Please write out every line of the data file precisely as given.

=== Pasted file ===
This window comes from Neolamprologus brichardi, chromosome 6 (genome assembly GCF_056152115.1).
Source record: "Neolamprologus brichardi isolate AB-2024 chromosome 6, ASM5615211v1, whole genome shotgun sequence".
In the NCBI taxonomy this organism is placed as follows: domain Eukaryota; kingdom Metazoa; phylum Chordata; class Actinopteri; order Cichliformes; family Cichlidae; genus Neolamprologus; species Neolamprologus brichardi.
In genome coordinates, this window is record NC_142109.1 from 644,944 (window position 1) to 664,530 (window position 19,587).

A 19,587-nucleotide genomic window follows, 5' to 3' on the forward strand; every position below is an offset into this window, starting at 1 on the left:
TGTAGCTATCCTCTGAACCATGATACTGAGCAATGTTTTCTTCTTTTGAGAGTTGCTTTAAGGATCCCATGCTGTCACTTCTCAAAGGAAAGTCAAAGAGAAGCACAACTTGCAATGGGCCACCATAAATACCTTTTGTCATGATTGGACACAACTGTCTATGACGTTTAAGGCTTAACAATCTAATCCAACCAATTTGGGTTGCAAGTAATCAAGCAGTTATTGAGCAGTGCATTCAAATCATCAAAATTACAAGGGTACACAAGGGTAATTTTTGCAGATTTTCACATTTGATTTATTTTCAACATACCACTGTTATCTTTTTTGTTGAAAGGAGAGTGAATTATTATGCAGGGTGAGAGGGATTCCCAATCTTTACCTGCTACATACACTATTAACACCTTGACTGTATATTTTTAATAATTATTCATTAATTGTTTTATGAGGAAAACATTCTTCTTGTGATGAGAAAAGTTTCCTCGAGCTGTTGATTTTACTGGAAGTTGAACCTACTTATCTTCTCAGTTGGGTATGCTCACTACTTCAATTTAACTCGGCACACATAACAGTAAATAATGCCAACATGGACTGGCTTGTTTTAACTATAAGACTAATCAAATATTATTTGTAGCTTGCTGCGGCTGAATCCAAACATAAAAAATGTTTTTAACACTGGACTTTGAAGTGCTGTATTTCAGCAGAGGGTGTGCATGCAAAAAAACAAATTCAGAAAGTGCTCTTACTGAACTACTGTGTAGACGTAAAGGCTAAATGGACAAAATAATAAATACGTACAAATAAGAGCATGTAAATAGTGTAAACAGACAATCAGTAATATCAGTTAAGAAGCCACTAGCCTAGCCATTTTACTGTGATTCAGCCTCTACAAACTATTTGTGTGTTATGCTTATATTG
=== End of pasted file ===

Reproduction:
This window comes from Neolamprologus brichardi, chromosome 6 (genome assembly GCF_056152115.1).
Source record: "Neolamprologus brichardi isolate AB-2024 chromosome 6, ASM5615211v1, whole genome shotgun sequence".
In the NCBI taxonomy this organism is placed as follows: domain Eukaryota; kingdom Metazoa; phylum Chordata; class Actinopteri; order Cichliformes; family Cichlidae; genus Neolamprologus; species Neolamprologus brichardi.
In genome coordinates, this window is record NC_142109.1 from 644,944 (window position 1) to 664,530 (window position 19,587).

A 19,587-nucleotide genomic window follows, 5' to 3' on the forward strand; every position below is an offset into this window, starting at 1 on the left:
TGTAGCTATCCTCTGAACCATGATACTGAGCAATGTTTTCTTCTTTTGAGAGTTGCTTTAAGGATCCCATGCTGTCACTTCTCAAAGGAAAGTCAAAGAGAAGCACAACTTGCAATGGGCCACCATAAATACCTTTTGTCATGATTGGACACAACTGTCTATGACGTTTAAGGCTTAACAATCTAATCCAACCAATTTGGGTTGCAAGTAATCAAGCAGTTATTGAGCAGTGCATTCAAATCATCAAAATTACAAGGGTACACAAGGGTAATTTTTGCAGATTTTCACATTTGATTTATTTTCAACATACCACTGTTATCTTTTTTGTTGAAAGGAGAGTGAATTATTATGCAGGGTGAGAGGGATTCCCAATCTTTACCTGCTACATACACTATTAACACCTTGACTGTATATTTTTAATAATTATTCATTAATTGTTTTATGAGGAAAACATTCTTCTTGTGATGAGAAAAGTTTCCTCGAGCTGTTGATTTTACTGGAAGTTGAACCTACTTATCTTCTCAGTTGGGTATGCTCACTACTTCAATTTAACTCGGCACACATAACAGTAAATAATGCCAACATGGACTGGCTTGTTTTAACTATAAGACTAATCAAATATTATTTGTAGCTTGCTGCGGCTGAATCCAAACATAAAAAATGTTTTTAACACTGGACTTTGAAGTGCTGTATTTCAGCAGAGGGTGTGCATGCAAAAAAACAAATTCAGAAAGTGCTCTTACTGAACTACTGTGTAGACGTAAAGGCTAAATGGACAAAATAATAAATACGTACAAATAAGAGCATGTAAATAGTGTAAACAGACAATCAGTAATATCAGTTAAGAAGCCACTAGCCTAGCCATTTTACTGTGATTCAGCCTCTACAAACTATTTGTGTGTTATGCTTATATTG